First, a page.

GLEN CARBON – Girl Scouts of Southern Illinois (GSSI) has received a $25,000 grant from the Monsanto Fund to support Girl Scout robotics teams in Jersey, Macoupin, Madison, Monroe and St. Clair counties.
Robotics are a key component of GSSI’s commitment to giving girls opportunities and guidance in science, engineering, technology and math (STEM). By participating in three robotics leagues at three age levels, GSSI aims to engage more girls across Southern Illinois in STEM, so they can explore valuable career options, build critical thinking and technical skills and sustain a lifelong interest in topics that many girls drift away from by middle school.
“Girl Scouts of Southern Illinois is very grateful to be able to provide even more girls an opportunity to participate in STEM programs and compete on a robotics team through support from the Monsanto Fund,” GSSI Robotics Manager Mary Buchanan said. “Engaging girls in STEM in fun, creative ways helps keep their interest in these valuable career fields, as well as develop their confidence, teamwork and problem-solving abilities.”
This grant is part of a broad commitment by the Monsanto Fund focused on strengthening the Greater St. Louis community, where Monsanto Fund and Monsanto Company are headquartered.
The grant will help fund GSSI’s robotics season, which starts this fall with First Lego League. In this global robotics program for 9- to 14-year-olds, participants build and program a robot using Lego components. Teams also conduct a research project and explore values such as active participation, teamwork and professionalism. After months of preparation, teams begin competing at regional tournaments, with the highest-scoring teams proceeding to a global tournament.
“Women make up 50.8 percent of the U.S. population but only 25 percent of our STEM workforce,” Monsanto Fund president Deborah Patterson said. “Programs like this, which really encourage young ladies to explore and expand their interest in science, technology, engineering and math, could be key to narrowing that gender gap.”
Grant funds also will be used to support several Junior First Lego League teams and two Botball teams, which belong to a league that challenges middle and high school students to build two autonomous robots, then program them using C, C++ or Java. The robots perform a series of preprogrammed tasks in direct competition with another team at the same table. Botball teams will compete at regional tournaments in the spring, with top-scoring teams advancing to global competition. In 2013, GSSI had the only all-Girl Scout Botball teams in the world.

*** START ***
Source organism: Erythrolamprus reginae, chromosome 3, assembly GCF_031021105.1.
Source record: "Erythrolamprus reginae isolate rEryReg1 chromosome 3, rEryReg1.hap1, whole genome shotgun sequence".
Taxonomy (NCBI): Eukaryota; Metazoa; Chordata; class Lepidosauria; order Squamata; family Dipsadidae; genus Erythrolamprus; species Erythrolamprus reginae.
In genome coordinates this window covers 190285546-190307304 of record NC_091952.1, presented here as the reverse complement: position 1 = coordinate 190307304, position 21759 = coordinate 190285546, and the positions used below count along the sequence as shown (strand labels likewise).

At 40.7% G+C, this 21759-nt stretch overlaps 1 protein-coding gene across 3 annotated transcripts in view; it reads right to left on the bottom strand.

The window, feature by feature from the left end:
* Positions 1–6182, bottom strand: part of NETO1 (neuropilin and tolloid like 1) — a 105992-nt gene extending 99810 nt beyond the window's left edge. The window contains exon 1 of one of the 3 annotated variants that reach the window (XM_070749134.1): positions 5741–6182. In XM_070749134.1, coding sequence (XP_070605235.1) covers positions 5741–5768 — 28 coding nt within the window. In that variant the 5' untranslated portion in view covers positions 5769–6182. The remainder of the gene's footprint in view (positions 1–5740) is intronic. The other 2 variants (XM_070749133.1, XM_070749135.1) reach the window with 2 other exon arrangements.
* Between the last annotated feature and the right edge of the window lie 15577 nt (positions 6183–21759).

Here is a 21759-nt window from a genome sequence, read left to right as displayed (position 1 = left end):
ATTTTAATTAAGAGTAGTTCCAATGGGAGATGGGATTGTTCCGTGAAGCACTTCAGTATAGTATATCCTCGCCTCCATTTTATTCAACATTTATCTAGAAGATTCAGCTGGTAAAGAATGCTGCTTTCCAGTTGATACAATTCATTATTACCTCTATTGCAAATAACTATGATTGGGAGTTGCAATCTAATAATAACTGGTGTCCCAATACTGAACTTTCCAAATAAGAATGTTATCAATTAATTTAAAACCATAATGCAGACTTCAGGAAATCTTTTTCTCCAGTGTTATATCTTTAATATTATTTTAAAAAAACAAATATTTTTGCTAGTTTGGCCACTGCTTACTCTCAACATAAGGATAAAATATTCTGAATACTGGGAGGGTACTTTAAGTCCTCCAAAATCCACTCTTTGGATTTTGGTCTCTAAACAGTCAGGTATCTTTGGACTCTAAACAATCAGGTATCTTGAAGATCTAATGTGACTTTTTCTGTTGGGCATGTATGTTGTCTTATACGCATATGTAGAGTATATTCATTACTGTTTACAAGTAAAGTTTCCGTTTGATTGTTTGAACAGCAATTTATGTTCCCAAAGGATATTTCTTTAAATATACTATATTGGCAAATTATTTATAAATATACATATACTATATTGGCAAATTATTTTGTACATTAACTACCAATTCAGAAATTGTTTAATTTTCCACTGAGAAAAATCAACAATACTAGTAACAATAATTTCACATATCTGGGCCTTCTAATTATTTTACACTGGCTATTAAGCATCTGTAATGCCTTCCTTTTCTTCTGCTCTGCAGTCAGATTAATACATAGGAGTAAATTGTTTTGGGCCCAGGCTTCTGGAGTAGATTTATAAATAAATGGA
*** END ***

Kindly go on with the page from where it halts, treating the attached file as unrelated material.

The grant will also allow GSSI to purchase additional equipment to facilitate the robotics program, including robot kits and tablets. Financial assistance for girls who cannot afford the $15 registration fee to join Girl Scouts also will be provided.
In 2009, GSSI had just one robotics team. In 2014, they fielded 24 teams. GSSI has dedicated staff and volunteers who develop the STEM program through research, collaborator cultivation, training and hands-on experience. GSSI strives to offer diverse and high-quality STEM programming, such as simple circuit wiring, programming robots, exploring forensics and more. To ensure that all girls have the chance to take advantage of these future-building opportunities, GSSI has integrated STEM activities into its outreach programs – which bring Girl Scouting to girls in underserved populations, such as low-income neighborhoods, housing projects, rural communities and even detention centers.
For information, visit www.gsofsi.org.